Note: Each Wednesday, we take a look at a critical coaching decision from the prior week’s game that had an impact on the final score—from a statistical point.
It is rumored that during the Battle of Waterloo, Napoleon yelled to his generals, “We get the ball to start the 2nd half!” Of course, we all know how that ended. I don’t have the stats from that game, but I think the French missed a late field goal and turned the ball over 3 times, while committing stupid penalty after stupid penalty.
Fans also love talking about getting the ball to begin the 2nd half—thousands of times in front of thousands of televisions across America. It’s uttered so much, in fact, that one might assume that getting the ball to start the 3rd quarter was worth actual points.
Unfortunately, opportunity just isn’t enough in the NFL. You still have to score.
Good Morning, Broncos fans! The Broncos waived defensive lineman Jeff Stehle yesterday, who had been on the practice squad. But really, the biggest news is that NFL player agent Josh Luchs has come clean about paying college players while recruiting them as potential clients. This story printed just weeks after Charles Robinson of Yahoo! wrote that Elvis Dumervil’s agent Gary Wichard was being investigated under similar allegations. In fact, Wichard is prominently featured in the SI article, along with none other than Mel Kiper. Obviously, this is a must-read article, full of interesting details and names, if perhaps not much of a shocker.
The Broncos are stacked.
Unfortunately, they are a little top heavy.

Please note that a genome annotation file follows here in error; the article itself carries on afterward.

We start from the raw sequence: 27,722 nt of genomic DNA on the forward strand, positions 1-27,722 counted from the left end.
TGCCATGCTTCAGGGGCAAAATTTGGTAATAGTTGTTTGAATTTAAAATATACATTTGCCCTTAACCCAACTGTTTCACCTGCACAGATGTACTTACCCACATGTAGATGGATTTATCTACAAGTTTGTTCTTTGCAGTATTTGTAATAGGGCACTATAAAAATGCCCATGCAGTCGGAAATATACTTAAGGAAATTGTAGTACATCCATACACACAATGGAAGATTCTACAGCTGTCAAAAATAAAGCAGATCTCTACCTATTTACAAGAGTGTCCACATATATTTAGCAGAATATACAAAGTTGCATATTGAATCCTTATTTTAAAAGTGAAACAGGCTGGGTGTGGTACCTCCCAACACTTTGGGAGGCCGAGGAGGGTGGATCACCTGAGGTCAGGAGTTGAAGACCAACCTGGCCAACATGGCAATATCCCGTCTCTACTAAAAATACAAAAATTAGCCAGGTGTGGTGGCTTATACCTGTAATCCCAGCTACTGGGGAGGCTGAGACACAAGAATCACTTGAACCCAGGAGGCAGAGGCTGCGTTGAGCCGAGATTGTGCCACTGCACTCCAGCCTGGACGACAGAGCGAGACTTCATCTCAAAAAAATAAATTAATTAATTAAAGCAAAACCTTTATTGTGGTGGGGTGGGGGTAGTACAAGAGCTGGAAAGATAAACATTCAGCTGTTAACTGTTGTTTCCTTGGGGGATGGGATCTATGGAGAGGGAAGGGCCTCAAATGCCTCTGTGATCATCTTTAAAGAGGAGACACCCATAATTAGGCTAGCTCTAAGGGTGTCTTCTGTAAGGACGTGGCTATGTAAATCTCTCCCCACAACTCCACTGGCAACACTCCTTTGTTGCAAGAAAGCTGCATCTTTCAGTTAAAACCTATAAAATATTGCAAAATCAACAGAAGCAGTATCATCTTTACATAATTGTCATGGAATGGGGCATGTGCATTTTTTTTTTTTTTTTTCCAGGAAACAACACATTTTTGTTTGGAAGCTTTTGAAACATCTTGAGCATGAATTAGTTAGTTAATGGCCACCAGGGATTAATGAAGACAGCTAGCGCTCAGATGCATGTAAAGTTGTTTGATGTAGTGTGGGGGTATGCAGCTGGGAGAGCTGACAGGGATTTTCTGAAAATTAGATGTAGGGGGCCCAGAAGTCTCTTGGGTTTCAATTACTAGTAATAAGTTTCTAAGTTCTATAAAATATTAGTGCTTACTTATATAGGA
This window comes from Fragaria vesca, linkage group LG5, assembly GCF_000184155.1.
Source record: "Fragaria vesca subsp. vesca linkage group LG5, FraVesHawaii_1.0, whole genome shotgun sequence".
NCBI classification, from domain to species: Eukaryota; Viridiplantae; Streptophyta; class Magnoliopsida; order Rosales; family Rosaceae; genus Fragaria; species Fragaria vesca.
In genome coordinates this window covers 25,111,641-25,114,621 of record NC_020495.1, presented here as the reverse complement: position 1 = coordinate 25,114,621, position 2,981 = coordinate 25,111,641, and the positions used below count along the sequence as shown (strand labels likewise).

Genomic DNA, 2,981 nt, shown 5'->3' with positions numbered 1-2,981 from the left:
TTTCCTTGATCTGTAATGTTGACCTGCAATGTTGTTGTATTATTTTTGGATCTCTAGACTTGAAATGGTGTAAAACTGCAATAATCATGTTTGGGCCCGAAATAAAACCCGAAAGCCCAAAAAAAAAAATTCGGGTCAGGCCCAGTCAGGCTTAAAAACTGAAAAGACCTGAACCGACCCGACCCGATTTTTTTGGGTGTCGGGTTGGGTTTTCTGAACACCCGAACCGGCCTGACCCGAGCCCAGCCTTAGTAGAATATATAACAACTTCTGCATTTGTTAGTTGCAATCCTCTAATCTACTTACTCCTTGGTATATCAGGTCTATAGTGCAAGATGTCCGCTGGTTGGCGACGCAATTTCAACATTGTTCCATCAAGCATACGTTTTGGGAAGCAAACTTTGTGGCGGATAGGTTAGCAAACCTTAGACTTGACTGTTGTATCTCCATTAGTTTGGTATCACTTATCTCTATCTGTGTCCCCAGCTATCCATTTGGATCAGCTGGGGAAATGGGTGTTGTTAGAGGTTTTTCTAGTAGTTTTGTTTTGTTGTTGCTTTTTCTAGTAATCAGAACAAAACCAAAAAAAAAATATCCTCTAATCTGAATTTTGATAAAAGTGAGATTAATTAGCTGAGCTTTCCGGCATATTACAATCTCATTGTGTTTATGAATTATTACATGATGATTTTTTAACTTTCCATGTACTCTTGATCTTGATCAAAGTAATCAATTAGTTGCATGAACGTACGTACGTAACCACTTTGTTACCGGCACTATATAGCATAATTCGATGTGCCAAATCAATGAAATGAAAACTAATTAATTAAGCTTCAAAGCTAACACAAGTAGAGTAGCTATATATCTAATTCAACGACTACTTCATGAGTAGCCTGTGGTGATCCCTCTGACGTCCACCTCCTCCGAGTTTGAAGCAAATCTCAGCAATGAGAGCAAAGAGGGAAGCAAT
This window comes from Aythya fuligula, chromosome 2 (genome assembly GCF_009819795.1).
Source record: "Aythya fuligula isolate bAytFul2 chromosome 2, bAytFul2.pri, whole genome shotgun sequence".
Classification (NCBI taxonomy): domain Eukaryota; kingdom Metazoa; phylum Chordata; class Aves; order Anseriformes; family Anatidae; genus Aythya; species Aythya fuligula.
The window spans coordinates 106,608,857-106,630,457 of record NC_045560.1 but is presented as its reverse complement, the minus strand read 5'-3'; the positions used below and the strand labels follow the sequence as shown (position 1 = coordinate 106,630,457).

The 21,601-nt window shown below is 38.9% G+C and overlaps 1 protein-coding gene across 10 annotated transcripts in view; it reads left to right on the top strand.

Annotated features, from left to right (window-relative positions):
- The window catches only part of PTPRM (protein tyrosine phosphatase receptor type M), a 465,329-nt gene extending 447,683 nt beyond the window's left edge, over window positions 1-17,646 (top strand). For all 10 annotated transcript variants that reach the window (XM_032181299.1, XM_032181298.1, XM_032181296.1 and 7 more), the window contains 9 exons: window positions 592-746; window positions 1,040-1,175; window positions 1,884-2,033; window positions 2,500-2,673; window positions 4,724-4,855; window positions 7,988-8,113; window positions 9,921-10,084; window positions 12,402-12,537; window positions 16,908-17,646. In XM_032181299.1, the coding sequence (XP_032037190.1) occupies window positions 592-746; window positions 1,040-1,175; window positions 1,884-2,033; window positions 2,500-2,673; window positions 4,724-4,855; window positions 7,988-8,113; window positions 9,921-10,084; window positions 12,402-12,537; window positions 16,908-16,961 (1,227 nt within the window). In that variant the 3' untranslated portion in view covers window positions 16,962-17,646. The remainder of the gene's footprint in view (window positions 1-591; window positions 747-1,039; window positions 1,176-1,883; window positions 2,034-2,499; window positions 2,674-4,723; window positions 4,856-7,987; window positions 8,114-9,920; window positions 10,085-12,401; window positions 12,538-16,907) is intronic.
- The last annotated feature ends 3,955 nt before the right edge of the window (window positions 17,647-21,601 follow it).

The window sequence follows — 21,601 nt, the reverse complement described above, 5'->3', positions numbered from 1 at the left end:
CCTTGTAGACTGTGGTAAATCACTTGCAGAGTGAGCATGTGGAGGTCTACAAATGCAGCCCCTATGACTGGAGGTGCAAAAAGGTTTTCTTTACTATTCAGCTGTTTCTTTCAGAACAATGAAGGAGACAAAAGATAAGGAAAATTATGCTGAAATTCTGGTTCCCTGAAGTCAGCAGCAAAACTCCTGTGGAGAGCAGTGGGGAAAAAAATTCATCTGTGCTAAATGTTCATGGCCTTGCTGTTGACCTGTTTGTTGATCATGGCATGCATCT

Like the guy at the gym who only works his arms, the Broncos have some gigantic biceps.
If they could only work on those chicken legs before they go puffing out their chest.
This week’s stats are going to show you what you already know. The Broncos can pass, but they can’t run. However, even the numbers are misleading (lying, you might say?). Most of these passing yards are hollow because the Broncos have been playing from behind in all of their games.
Either way, you’ve come looking for the stats, so you’re going to get them. Strong. Long. And ready to get the friction on.
When Josh McDaniels ain’t happy, ain’t nobody happy.
And right now, Belichick’s apprentice is pretty pissed off.
That’s because the Broncos, despite being larger at the buffet line, can’t win at the line of scrimmage.
McDaniels even went so far as to question the Broncos’ mental toughness.
He should. After watching film of Sunday’s game, I’ve become convinced the Broncos are physically tough. When they are man-on-man, they can block. The Ravens didn’t destroy the Broncos physically Sunday when Denver ran the ball.
But one mental error—which is translated physically—can break down an entire play.
And McDaniels, if he’s willing to admit it or not, would probably tell you that sometimes the defense just brings more guys than you can block.
Good Morning, Broncos fans! Unfortunately, there was plenty of bad injury news yesterday, although perhaps not as bad as originally thought. Robert Ayers may only be out for six weeks with a broken foot after an earlier prognosis of 2 to 3 months. Brian Dawkins is out at least two weeks with a strained knee ligament. Andre’ Goodman, Darcel McBath and Wesley Woodyard have already been ruled out of Sunday’s game as well. Meanwhile, Mayor Hickenlooper has officially declared this an Orange Sunday as the NJ Jets come to town. Unfortunately he didn’t also declare it a Level One People Must Stand And Cheer On Key Defensive Plays Sunday, but perhaps that was implied?
There’s nothing quite like getting your hat handed to you, is there? When you get an old-fashioned whipping, you take it and move onward. There’s a good point in working out what went wrong - there’s no point in taking it too far. This was one of the top teams in the league, fresh off whipping the Steelers in Pittsburgh. They look and play like one of the best, and right now, they are. Denver? Not yet. Surprised? You shouldn’t be.